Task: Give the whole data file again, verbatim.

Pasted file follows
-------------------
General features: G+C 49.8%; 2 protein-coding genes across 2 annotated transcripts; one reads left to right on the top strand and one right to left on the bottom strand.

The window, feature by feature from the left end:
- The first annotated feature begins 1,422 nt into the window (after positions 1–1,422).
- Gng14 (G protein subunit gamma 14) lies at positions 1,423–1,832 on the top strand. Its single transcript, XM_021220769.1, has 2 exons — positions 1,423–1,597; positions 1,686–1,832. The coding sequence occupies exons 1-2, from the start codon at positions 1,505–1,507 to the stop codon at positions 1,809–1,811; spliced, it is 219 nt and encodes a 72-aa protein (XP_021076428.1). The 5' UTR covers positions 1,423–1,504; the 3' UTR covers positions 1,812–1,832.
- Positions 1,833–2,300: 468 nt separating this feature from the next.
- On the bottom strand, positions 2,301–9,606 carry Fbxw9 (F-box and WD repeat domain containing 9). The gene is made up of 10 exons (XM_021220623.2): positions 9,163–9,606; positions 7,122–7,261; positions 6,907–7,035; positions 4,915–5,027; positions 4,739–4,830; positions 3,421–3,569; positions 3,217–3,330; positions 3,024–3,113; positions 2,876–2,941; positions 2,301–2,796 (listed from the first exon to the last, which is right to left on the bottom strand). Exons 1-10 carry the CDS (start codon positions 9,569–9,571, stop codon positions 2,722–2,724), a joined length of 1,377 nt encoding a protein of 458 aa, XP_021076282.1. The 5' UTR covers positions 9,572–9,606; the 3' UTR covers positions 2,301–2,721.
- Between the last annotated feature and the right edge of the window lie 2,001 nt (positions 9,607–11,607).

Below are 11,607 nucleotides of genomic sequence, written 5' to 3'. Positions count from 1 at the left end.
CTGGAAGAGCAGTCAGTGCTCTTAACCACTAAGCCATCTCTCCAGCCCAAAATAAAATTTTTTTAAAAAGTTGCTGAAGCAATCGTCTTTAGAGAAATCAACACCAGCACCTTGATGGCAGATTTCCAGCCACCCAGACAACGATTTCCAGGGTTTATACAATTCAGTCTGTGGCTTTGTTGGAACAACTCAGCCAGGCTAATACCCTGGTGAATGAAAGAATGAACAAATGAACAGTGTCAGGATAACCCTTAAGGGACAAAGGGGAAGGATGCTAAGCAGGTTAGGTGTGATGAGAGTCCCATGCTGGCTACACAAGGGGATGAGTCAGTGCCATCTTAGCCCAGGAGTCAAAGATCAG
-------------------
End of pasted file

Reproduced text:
General features: G+C 49.8%; 2 protein-coding genes across 2 annotated transcripts; one reads left to right on the top strand and one right to left on the bottom strand.

The window, feature by feature from the left end:
- The first annotated feature begins 1,422 nt into the window (after positions 1–1,422).
- Gng14 (G protein subunit gamma 14) lies at positions 1,423–1,832 on the top strand. Its single transcript, XM_021220769.1, has 2 exons — positions 1,423–1,597; positions 1,686–1,832. The coding sequence occupies exons 1-2, from the start codon at positions 1,505–1,507 to the stop codon at positions 1,809–1,811; spliced, it is 219 nt and encodes a 72-aa protein (XP_021076428.1). The 5' UTR covers positions 1,423–1,504; the 3' UTR covers positions 1,812–1,832.
- Positions 1,833–2,300: 468 nt separating this feature from the next.
- On the bottom strand, positions 2,301–9,606 carry Fbxw9 (F-box and WD repeat domain containing 9). The gene is made up of 10 exons (XM_021220623.2): positions 9,163–9,606; positions 7,122–7,261; positions 6,907–7,035; positions 4,915–5,027; positions 4,739–4,830; positions 3,421–3,569; positions 3,217–3,330; positions 3,024–3,113; positions 2,876–2,941; positions 2,301–2,796 (listed from the first exon to the last, which is right to left on the bottom strand). Exons 1-10 carry the CDS (start codon positions 9,569–9,571, stop codon positions 2,722–2,724), a joined length of 1,377 nt encoding a protein of 458 aa, XP_021076282.1. The 5' UTR covers positions 9,572–9,606; the 3' UTR covers positions 2,301–2,721.
- Between the last annotated feature and the right edge of the window lie 2,001 nt (positions 9,607–11,607).

Below are 11,607 nucleotides of genomic sequence, written 5' to 3'. Positions count from 1 at the left end.
CTGGAAGAGCAGTCAGTGCTCTTAACCACTAAGCCATCTCTCCAGCCCAAAATAAAATTTTTTTAAAAAGTTGCTGAAGCAATCGTCTTTAGAGAAATCAACACCAGCACCTTGATGGCAGATTTCCAGCCACCCAGACAACGATTTCCAGGGTTTATACAATTCAGTCTGTGGCTTTGTTGGAACAACTCAGCCAGGCTAATACCCTGGTGAATGAAAGAATGAACAAATGAACAGTGTCAGGATAACCCTTAAGGGACAAAGGGGAAGGATGCTAAGCAGGTTAGGTGTGATGAGAGTCCCATGCTGGCTACACAAGGGGATGAGTCAGTGCCATCTTAGCCCAGGAGTCAAAGATCAG